Tuesday, September 29, 2009

It's Not What You Said...

A day or two ago, I had a very helpful and interesting comment exchange with Kerrie at Mysteries in Paradise. In her review of Keating's A Small Case for Inspector Ghote, Kerrie made a well-taken point about the use of dialogue.

Dialogue is a critical part of a good mystery/crime fiction novel. In many series, the sleuth learns facts and gets evidence from what people say, so dialogue very often gives the reader important information. Rex Stout's novels are like that. His Archie Goodwin finds out as much from what people say as he does from any other source. In fact, that's one of his important roles in the Nero Wolfe series. I use dialogue that way, too. In my Joel Williams series, people involved in a case often tell Williams important facts that he later pieces together; he also sometimes hears people's conversations with other people, and that helps him. The beauty of using dialogue to give the reader clues is that it's very efficient. It can also be much more engaging to have a character talk about a piece of evidence than it is to describe it.

Because language is such an important part of a person's identity, dialogue in a good mystery novel also tells the reader a lot about the characters (for example, social class, education level and background). Janet Evanovich's Stephanie Plum novels, for instance, are laced with U.S. East Coast, working-class dialogue. The reader really gets a feel for the Trenton, New Jersey setting of most of the novels because the dialogue is so authentic. The same is true of Rita Mae Brown's Mrs. Murphy series. Brown captures beautifully the Southern U.S. flavor of Virginia in her dialogue.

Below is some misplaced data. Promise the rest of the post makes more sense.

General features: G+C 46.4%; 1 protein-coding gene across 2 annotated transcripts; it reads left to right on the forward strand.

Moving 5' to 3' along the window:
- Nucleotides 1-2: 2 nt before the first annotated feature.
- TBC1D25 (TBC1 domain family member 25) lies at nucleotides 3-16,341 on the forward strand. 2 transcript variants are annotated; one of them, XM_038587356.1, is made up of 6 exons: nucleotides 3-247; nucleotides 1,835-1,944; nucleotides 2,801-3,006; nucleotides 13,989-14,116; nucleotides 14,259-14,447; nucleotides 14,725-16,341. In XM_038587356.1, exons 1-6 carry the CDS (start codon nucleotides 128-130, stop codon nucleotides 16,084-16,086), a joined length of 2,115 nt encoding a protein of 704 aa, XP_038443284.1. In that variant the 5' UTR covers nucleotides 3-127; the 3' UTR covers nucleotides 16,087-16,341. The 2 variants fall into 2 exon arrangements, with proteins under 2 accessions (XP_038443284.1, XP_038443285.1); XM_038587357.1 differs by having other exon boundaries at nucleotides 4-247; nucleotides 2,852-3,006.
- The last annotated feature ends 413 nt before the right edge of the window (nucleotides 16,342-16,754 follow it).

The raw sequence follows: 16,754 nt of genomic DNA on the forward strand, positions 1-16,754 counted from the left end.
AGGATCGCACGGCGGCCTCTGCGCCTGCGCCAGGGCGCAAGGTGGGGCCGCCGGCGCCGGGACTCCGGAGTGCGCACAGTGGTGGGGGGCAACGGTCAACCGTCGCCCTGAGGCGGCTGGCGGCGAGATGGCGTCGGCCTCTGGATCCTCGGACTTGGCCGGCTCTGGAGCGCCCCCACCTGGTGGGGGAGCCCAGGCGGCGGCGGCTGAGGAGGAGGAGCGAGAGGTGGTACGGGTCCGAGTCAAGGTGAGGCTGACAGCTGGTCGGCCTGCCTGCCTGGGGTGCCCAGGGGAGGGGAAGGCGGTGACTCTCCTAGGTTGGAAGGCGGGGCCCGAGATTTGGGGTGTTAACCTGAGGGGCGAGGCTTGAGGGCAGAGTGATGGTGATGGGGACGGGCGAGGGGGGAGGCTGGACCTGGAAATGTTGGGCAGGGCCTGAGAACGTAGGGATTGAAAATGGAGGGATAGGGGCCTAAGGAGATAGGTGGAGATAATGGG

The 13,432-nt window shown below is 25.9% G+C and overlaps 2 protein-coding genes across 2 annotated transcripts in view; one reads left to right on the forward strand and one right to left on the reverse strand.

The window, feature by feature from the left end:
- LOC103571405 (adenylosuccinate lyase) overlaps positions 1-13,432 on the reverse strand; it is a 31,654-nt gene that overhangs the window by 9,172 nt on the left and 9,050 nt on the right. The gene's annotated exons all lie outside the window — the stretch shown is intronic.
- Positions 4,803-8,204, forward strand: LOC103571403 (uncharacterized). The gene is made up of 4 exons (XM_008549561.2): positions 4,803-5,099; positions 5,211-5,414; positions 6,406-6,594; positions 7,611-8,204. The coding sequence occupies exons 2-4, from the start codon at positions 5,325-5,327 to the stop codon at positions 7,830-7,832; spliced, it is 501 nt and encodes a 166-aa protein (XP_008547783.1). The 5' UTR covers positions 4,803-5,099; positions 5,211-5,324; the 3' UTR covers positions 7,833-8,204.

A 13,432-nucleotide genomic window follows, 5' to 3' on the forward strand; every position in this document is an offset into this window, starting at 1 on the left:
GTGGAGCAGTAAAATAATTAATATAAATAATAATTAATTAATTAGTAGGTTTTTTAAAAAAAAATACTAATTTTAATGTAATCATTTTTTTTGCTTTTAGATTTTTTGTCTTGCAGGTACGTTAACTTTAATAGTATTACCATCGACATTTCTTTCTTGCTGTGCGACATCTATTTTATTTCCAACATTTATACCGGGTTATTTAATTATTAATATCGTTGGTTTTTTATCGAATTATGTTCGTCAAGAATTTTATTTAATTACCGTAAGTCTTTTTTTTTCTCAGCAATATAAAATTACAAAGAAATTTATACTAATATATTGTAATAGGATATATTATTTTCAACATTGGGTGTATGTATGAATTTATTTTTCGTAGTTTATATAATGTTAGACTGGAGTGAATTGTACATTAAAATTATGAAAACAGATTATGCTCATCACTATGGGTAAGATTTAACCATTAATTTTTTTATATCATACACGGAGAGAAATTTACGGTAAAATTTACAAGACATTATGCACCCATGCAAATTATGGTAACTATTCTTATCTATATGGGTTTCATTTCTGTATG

Agatha Christie's dialogue also reveals much about the characters in her novels. One of the most important thing Christie's dialogue shows is social class distinctions. In novels such as Sad Cypress, The ABC Murders, The Clocks, and Murder in the Mews, the dialogue is finely tuned to the characters' social classes. It's immediately obvious, just from the dialogue, which characters are "well-born," and which are from the working class and the "in-service" class. Ngaio Marsh also had a fine ear for dialogue. In her Roderick Alleyn novels, for instance, the reader can almost hear the fine social-class distnictions between Alleyn's higher-status way of speaking and that of Inspector Fox, his middle-class next-in-command.

Sometimes, dialogue reveals the cultural/ethnic background of characters, too. For instance, Alexander McCall Smith's dialogue is a perfect fit for the Botswana setting and cultural backgrounds of the characters of his No. 1 Ladies' Detective Agency series. Roderic Jeffries' Insepctor Alvarez series also has culturally authentic dialogue. Authentic dialogue can be very tricky, especially if the author isn't a member of the culture about which he or she is writing. If the author isn't very careful, dialogue spoken by members of other ethnic or language groups can sound patronizing (Thanks, Kerrie, for making me think about that!).

What about dialogue in other languages? Some authors write in one language, but include scraps of dialogue in other languages. Dan Brown does that very effectively in The Da Vinci Code. In that novel, which was originally written in English, there's also some very efffective dialogue in French (part of the novel takes place in Paris). The French isn't translated into English, but that doesn't distract. In fact, it adds to the atmosphere. Agatha Christie sometimes used other languages in her work, as well. For instance in Black Coffee, some of the dialogue is in Italian and French as well as English. Christie's Hercule Poirot often uses French idioms in his dialogue, and his syntax is sometimes quite "un-English." Poirot's way of speaking adds to his unique character and is as distinctive as his moustache is.

What do you think about dialogue? In your favorite series, how does the author use dialogue? Does the author give clues through the dialogue? Does dialogue in other languages (especially languages you don't speak) detract from a mystery?